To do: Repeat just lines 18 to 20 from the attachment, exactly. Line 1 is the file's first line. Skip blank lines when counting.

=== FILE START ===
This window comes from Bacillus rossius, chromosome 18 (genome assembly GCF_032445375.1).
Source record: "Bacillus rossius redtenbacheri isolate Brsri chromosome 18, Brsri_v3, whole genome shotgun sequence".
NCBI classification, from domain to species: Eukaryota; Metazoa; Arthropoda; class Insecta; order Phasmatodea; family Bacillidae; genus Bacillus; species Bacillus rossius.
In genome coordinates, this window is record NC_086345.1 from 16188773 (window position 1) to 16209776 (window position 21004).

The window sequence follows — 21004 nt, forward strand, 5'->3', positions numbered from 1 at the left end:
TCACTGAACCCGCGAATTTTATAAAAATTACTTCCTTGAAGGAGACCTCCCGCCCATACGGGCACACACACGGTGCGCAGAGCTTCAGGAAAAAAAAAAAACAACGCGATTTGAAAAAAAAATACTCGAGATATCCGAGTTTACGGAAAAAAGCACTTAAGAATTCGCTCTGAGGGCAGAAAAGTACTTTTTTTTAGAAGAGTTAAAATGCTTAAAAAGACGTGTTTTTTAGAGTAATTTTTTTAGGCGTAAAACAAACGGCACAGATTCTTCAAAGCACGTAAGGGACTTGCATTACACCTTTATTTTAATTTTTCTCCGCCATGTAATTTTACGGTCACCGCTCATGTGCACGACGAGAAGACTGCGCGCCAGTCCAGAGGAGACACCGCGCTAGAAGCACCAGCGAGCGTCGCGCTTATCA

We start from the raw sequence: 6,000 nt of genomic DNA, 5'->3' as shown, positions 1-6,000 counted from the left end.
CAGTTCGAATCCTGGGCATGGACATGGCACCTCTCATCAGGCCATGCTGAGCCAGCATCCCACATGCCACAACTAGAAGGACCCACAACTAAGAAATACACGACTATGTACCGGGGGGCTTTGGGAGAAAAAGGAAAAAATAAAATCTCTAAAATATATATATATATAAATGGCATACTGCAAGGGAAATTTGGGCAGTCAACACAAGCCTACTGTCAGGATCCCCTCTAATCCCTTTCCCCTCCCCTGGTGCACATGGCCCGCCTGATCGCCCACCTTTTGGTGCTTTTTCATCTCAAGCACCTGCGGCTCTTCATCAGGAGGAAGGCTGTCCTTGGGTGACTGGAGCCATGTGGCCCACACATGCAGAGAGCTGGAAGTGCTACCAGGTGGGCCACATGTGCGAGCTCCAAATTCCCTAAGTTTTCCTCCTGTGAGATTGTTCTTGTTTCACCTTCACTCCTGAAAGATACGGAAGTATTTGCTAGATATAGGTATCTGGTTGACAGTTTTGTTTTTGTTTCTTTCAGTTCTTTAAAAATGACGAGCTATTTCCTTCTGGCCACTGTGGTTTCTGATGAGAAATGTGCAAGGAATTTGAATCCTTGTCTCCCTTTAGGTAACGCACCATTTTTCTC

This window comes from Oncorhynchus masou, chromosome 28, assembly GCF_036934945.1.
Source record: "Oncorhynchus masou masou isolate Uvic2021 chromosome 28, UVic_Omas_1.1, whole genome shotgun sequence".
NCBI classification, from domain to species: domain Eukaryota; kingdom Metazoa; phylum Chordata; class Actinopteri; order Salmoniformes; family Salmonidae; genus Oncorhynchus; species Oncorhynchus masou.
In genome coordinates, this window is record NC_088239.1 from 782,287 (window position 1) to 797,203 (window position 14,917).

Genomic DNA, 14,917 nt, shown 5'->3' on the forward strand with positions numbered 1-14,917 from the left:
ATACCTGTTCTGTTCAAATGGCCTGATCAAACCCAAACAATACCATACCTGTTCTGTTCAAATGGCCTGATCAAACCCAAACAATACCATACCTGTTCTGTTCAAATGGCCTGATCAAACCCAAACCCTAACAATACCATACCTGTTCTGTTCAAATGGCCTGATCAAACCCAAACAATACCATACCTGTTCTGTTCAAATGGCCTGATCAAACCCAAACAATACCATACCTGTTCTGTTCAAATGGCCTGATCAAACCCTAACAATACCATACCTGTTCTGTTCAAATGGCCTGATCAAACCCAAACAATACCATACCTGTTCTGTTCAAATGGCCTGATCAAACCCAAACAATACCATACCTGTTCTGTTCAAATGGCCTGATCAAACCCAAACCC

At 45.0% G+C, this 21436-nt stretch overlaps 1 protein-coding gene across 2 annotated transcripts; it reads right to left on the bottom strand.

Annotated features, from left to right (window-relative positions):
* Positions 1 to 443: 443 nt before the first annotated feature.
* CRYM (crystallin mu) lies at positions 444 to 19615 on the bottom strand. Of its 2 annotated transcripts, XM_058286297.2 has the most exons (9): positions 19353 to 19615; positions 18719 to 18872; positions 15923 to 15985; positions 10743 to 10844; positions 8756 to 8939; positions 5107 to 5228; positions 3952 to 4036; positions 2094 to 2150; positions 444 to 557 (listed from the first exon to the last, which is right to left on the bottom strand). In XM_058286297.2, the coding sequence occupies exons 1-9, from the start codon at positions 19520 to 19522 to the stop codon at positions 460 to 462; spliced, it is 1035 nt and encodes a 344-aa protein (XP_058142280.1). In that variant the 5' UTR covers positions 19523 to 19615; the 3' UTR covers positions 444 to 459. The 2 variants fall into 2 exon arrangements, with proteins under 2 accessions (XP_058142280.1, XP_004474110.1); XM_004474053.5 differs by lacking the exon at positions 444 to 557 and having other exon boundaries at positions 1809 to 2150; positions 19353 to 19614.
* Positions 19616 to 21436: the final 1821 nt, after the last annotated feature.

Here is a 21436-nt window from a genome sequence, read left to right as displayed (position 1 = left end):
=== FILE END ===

* CRYM (crystallin mu) lies at positions 444 to 19615 on the bottom strand. Of its 2 annotated transcripts, XM_058286297.2 has the most exons (9): positions 19353 to 19615; positions 18719 to 18872; positions 15923 to 15985; positions 10743 to 10844; positions 8756 to 8939; positions 5107 to 5228; positions 3952 to 4036; positions 2094 to 2150; positions 444 to 557 (listed from the first exon to the last, which is right to left on the bottom strand). In XM_058286297.2, the coding sequence occupies exons 1-9, from the start codon at positions 19520 to 19522 to the stop codon at positions 460 to 462; spliced, it is 1035 nt and encodes a 344-aa protein (XP_058142280.1). In that variant the 5' UTR covers positions 19523 to 19615; the 3' UTR covers positions 444 to 459. The 2 variants fall into 2 exon arrangements, with proteins under 2 accessions (XP_058142280.1, XP_004474110.1); XM_004474053.5 differs by lacking the exon at positions 444 to 557 and having other exon boundaries at positions 1809 to 2150; positions 19353 to 19614.
* Positions 19616 to 21436: the final 1821 nt, after the last annotated feature.

Here is a 21436-nt window from a genome sequence, read left to right as displayed (position 1 = left end):